Guide To Training: J.L. Moreno, M.D.

Dr. J. L. Moreno (1889-1974) was a truly remarkable individual whose many contributions to the understanding of humankind have largely been overlooked by mainstream social sciences. Convinced that it was possible for human beings to live together in such a way that the benefits which one person enjoyed were not achieved solely at the cost of fellow beings, he believed that it was possible for a society to create a social order in which the value of every individual is recognized and acknowledged, a society in which all individuals can realize their potentials as creative, responsible human beings. The primary goal of his life was to create the methods which would foster the spontaneous-creative social order that he envisioned. A major Morenean thesis was that society was co-created by its members and that by learning how to master our own creativity we can influence the world around us, bringing it to function more like we know it should. His work is currently kept alive by a small number of dedicated practitioners of psychodrama, most of whom belong to one of the mental health or counseling professions.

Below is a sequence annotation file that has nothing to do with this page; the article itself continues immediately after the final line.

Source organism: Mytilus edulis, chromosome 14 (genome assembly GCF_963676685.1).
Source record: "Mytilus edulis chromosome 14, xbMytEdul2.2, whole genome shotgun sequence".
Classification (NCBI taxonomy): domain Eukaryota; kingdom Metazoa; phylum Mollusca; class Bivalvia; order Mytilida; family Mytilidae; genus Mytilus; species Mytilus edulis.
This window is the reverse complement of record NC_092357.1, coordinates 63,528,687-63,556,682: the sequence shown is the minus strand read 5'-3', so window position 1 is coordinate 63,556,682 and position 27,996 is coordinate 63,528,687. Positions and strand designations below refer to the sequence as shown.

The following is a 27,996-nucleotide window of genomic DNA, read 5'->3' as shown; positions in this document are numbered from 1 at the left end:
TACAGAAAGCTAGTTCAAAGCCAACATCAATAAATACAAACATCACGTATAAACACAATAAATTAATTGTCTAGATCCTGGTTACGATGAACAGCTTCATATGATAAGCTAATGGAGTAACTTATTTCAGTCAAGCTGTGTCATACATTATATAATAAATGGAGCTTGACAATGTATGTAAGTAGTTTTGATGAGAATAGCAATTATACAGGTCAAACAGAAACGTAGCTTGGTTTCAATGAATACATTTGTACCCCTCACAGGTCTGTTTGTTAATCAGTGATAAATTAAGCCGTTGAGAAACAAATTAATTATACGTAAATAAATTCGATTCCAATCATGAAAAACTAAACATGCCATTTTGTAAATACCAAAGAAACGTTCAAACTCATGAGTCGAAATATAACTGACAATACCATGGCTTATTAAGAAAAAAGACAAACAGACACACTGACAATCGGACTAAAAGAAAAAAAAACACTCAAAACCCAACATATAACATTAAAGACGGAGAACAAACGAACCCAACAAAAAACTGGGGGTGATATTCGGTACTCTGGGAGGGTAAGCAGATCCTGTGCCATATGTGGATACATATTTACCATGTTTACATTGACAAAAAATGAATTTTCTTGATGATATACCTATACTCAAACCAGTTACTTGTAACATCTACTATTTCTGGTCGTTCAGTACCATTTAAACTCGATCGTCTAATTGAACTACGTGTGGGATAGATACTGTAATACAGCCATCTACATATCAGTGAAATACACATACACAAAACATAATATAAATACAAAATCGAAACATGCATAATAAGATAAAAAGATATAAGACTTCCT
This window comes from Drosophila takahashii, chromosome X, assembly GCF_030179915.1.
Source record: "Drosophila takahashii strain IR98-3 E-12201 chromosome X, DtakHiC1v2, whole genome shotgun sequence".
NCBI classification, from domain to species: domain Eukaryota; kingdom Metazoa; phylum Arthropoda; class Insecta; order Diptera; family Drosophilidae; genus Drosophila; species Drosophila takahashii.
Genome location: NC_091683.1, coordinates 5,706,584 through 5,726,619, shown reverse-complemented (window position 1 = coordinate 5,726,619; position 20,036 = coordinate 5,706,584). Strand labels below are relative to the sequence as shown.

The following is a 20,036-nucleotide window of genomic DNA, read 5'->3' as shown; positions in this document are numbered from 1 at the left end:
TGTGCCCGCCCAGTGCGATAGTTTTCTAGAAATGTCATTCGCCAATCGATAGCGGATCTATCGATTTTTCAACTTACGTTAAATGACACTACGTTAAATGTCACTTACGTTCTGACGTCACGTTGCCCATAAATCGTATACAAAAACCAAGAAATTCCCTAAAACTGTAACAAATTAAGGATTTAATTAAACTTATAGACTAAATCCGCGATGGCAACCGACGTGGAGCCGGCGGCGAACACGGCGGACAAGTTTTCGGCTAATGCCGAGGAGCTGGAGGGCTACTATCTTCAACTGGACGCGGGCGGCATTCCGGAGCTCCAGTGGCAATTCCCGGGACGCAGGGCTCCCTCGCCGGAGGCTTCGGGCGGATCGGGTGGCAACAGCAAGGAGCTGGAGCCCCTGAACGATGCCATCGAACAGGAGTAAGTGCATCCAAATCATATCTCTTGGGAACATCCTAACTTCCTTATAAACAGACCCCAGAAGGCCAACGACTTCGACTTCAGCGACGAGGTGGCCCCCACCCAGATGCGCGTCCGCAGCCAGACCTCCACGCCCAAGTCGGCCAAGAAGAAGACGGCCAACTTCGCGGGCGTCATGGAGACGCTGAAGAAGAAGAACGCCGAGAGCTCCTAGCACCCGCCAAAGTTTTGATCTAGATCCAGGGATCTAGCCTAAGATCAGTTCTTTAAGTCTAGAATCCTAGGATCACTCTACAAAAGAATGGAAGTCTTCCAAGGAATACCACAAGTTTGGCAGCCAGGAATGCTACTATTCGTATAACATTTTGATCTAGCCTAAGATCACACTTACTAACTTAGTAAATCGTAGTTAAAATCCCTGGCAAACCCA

Psychodrama differs from other methods of achieving personal understanding in that while it is a group method, it treats the individual not only as an individual, capable of creative, self-directed behavior, but simultaneously as a member and co-creator of a social system, influenced by and influencing the other members of a unique social atom. Moreno’s theories hold that we can impact and change our social environment for the better provide we are willing to acknowledge our personal creativity, learn how it use it effectively and take responsibility for our own actions.

Other methods which Dr. Moreno originated include sociometry, sociodrama, spontaneity training and role training. Sociometry provides both a theory of society as well as methods for exploring the structure of groups and reorganizing them. Sociometry supplies the infrastructure for the understanding of group dynamics. Like psychodrama, sociodrama is an action method which is applied to investigation and examining social issues and roles. Spontaneity training and role training are psychodramatic approaches with more circumscribed goals. The first develops skills for meeting unexpected exigencies of life more effectively while the latter prepares us for increased competence in anticipated situations.